Over the past 10 years, Timberland employees have adopted 16 children—seven in the United States, nine from other countries.

Easing the Transition

Some companies offer benefits that help employees manage their work and personal lives even after their newly adopted child comes home. Investment banking and financial services firm JPMorgan Chase & Co., headquartered in New York, continues to provide adoption benefits after the employee returns to work, notes Christine Fossaceca, global work/life solutions manager. For example, the returning employee can use the company’s backup child care center—usually available only in special circumstances, as when an employee’s regular child care provider is unavailable—for up to eight weeks to help ease the transition back to the workplace. The first four weeks are free; the remaining four weeks require a co-pay.

JPMorgan Chase also offers up to 12 weeks of paid time off and reimburses employees up to $10,000 per adoption for qualified expenses, including the medical costs of the birth mother. “The money is wonderful and helps so much,” Fossaceca says, “but the time off is incredible in terms of bonding.”

SAS offers extras that include a listserv for adoptive parents, seminars on adoption, a buddy program for those looking to adopt from the same country, a mentoring program that teams up an adoptive parent with someone looking to adopt, and a library filled with resources about adoption. Seminars are also available online for those who work in outlying SAS offices.

Laura Sarisky, SAS’s parent resource coordinator, says notebooks filled with articles also circulate among would-be adoptive parents, describing every phase of the adoption process. Adoption is “a nonintuitive process that is very intrusive in your life,” she says, and various departments within the company work with adoptive parents, providing information and help on matters such as benefits, health coverage, day care, and even travel for an international adoption, she says. Once adoptive parents bring their children home, their families are eligible to use the company’s employee assistance program. Sometimes SAS’s in-house experts help with issues that crop up. Other times, the families are referred to community resources, Sarisky says.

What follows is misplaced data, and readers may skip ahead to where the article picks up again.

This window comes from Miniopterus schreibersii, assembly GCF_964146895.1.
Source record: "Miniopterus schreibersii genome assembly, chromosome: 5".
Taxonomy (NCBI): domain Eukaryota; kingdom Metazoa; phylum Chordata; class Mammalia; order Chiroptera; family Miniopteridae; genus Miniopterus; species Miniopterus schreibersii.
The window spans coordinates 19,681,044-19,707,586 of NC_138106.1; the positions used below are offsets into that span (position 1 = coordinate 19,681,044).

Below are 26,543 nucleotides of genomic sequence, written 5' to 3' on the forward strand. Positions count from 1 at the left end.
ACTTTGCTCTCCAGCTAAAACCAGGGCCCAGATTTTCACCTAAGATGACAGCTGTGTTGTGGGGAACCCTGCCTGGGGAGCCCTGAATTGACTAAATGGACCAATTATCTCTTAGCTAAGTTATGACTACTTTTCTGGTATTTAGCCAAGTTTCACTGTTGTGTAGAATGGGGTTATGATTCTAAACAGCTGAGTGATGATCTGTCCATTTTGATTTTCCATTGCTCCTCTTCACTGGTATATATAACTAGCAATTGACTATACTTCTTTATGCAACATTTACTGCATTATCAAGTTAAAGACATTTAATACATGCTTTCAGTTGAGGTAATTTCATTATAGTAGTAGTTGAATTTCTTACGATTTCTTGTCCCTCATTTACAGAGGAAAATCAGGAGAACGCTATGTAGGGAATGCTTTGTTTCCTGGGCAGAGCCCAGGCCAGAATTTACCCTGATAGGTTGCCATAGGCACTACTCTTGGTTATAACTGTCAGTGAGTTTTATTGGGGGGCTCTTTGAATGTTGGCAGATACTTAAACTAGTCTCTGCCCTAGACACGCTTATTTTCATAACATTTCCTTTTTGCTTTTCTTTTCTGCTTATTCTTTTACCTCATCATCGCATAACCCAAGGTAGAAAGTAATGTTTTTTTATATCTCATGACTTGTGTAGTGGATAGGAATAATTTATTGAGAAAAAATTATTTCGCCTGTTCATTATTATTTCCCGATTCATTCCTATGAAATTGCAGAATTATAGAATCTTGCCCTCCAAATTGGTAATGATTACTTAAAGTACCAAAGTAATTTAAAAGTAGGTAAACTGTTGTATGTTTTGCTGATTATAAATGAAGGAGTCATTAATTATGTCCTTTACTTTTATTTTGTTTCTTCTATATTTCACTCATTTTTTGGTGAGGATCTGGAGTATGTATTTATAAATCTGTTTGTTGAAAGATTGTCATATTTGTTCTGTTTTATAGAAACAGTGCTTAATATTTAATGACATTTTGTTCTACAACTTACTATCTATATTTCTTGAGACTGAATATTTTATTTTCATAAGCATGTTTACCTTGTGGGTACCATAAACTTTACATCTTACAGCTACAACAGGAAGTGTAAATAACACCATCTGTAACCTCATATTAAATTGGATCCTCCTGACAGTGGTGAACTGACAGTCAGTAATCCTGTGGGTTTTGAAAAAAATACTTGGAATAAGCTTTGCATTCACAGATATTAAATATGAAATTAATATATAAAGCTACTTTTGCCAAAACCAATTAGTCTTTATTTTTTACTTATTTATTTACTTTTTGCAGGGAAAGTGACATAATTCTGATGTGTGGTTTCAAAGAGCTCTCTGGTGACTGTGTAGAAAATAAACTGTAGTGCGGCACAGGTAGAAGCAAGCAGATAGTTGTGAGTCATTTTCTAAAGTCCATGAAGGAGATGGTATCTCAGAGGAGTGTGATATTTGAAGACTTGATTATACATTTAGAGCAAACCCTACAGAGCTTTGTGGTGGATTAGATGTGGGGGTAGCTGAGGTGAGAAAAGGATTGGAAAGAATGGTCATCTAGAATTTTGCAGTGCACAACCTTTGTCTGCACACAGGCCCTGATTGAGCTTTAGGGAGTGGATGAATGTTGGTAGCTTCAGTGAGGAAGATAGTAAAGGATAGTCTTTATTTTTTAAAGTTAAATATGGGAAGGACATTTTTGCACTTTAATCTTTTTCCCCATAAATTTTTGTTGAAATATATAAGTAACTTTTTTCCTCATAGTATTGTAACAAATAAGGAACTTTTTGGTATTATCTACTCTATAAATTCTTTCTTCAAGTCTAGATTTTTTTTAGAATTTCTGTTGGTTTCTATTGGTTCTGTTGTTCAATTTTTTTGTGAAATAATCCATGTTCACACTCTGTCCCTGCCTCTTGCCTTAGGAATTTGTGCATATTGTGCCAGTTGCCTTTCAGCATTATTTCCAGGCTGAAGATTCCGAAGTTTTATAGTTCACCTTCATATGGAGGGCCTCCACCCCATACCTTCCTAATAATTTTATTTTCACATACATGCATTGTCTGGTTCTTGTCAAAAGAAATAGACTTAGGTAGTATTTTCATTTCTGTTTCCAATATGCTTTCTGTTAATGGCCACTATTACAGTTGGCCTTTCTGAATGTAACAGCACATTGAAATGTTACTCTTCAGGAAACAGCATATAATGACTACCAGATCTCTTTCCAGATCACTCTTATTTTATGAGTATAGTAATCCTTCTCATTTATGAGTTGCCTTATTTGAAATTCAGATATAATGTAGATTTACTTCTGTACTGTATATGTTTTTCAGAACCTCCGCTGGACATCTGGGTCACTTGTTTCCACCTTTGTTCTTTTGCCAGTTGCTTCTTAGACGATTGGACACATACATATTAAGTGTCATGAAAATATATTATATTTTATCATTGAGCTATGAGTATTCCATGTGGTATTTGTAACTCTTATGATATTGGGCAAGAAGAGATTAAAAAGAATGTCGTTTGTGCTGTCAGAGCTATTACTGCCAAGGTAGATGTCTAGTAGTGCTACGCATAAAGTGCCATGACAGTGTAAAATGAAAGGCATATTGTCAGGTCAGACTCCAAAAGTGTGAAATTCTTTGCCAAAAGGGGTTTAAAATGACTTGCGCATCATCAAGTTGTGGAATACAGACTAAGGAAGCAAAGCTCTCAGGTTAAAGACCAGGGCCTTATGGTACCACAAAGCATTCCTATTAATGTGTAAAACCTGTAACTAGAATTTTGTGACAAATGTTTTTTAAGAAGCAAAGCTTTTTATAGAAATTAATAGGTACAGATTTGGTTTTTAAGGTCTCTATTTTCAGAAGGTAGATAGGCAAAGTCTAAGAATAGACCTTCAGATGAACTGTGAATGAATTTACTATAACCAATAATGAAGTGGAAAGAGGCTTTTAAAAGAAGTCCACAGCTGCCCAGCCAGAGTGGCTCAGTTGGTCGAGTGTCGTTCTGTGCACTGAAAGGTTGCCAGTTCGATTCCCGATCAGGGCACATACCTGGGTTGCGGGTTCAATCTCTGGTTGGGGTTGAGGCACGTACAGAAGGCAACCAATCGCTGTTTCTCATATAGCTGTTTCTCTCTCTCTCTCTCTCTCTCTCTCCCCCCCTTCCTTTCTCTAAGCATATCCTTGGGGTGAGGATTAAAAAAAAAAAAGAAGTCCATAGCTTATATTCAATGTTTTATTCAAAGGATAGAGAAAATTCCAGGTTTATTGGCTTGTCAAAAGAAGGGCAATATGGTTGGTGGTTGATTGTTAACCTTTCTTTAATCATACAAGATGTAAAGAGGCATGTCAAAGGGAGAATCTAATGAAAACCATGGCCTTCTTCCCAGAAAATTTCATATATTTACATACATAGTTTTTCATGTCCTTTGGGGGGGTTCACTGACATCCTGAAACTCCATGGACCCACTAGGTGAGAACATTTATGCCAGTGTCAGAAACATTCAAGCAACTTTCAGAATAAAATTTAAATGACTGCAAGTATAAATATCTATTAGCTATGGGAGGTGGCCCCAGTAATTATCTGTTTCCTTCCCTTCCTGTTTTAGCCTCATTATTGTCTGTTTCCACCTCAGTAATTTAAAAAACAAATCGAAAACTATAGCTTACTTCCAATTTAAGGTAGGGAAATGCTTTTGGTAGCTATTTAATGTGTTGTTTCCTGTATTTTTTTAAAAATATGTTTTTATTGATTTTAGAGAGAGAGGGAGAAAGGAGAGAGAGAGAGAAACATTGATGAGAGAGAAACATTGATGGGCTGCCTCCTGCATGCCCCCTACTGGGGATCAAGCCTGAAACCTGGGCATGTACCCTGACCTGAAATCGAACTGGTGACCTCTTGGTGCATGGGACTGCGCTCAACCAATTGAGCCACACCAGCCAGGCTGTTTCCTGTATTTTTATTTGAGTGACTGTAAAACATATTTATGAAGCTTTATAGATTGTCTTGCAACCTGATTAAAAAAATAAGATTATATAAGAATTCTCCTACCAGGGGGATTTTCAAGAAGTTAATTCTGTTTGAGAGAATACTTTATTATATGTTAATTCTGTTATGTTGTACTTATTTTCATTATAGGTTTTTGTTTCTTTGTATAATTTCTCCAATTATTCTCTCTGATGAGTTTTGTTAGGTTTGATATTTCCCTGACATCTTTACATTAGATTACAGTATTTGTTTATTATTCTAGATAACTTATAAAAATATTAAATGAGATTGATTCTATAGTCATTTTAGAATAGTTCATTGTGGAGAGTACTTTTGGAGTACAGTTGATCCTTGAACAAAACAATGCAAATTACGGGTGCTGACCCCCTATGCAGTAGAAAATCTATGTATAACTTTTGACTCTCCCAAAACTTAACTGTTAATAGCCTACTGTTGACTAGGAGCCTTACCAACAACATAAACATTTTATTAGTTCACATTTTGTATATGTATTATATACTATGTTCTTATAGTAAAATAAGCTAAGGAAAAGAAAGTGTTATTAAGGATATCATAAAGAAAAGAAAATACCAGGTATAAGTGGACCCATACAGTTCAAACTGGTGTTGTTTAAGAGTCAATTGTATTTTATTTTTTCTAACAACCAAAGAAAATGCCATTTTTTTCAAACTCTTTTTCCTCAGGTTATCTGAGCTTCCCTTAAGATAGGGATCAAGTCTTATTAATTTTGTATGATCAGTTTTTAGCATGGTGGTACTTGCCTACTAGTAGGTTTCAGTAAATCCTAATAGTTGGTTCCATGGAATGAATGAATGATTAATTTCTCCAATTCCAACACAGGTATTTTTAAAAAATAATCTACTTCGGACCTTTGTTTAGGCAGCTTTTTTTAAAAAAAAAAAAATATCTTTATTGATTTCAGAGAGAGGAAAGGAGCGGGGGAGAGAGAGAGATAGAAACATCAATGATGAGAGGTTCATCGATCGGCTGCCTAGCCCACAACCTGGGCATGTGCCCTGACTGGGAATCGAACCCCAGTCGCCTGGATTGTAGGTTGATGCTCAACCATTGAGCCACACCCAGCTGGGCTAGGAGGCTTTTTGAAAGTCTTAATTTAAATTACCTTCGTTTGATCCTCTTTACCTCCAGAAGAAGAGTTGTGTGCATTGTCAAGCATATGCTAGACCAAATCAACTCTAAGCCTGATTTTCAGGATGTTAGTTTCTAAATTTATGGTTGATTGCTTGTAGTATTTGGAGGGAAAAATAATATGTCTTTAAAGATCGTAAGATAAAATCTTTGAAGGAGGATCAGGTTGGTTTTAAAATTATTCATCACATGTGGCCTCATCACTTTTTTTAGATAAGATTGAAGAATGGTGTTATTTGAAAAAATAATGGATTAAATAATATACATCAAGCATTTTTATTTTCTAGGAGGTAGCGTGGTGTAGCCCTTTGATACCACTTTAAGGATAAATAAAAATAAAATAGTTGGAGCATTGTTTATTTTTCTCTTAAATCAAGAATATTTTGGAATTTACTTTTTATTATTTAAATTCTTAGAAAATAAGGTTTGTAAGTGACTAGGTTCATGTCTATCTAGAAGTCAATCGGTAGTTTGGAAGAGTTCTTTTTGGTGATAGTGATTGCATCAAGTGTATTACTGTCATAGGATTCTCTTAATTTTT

SAS has found that providing as much information as possible also bolsters productivity since many tasks connected to the adoption process must be handled during business hours. Having resources readily available “short-cuts an arduous process,” Wallace says.

When SAS began considering an adoption program, Wallace brought in outside experts, as well as employees who had adopted, and held a panel discussion, which more than 75 people attended. “That demonstrated the need right then and there,” she says. About 10 of SAS’s 5,200 employees adopt each year.

Making a Difference

Overall, adoption benefits add up to “a low-pain way for companies to really help make a difference in society,” says adoptive parent Greg Icenhower, who writes speeches for A.G. Lafley, chairman, president and CEO of Cincinnati-based Procter & Gamble (P&G).

Icenhower and his wife, Dianna, adopted Annie Liang from China in January 2004. They received a $5,000 lump-sum payment to help defray expenses after they submitted receipts, and the company’s health care coverage for Annie “became effective the moment we got her in China,” he says.

Icenhower also was able to take 20 months of vacation and unpaid leave. The Icenhowers traveled with other families to China to pick up their children, and the other fathers were surprised he was able to take time off, he says. “Either it wasn’t an option for them, or they felt like they couldn’t take it.” Although there was no one to fill in for Icenhower while he was gone, he says, he felt “no pressure at all to be half-engaged while I was out.”

Icenhower, who has been with P&G almost 15 years, says he has no plans to leave. But if he were thinking of going to another company, he continues, he would take into consideration whether it offers adoption benefits because of “what it says about a company.”

Susan Ladika, a journalist for more than 20 years in both the United States and Europe, is based in Tampa, Fla. Her freelance work has appeared in publications such as The Wall Street Journal-Europe and The Economist .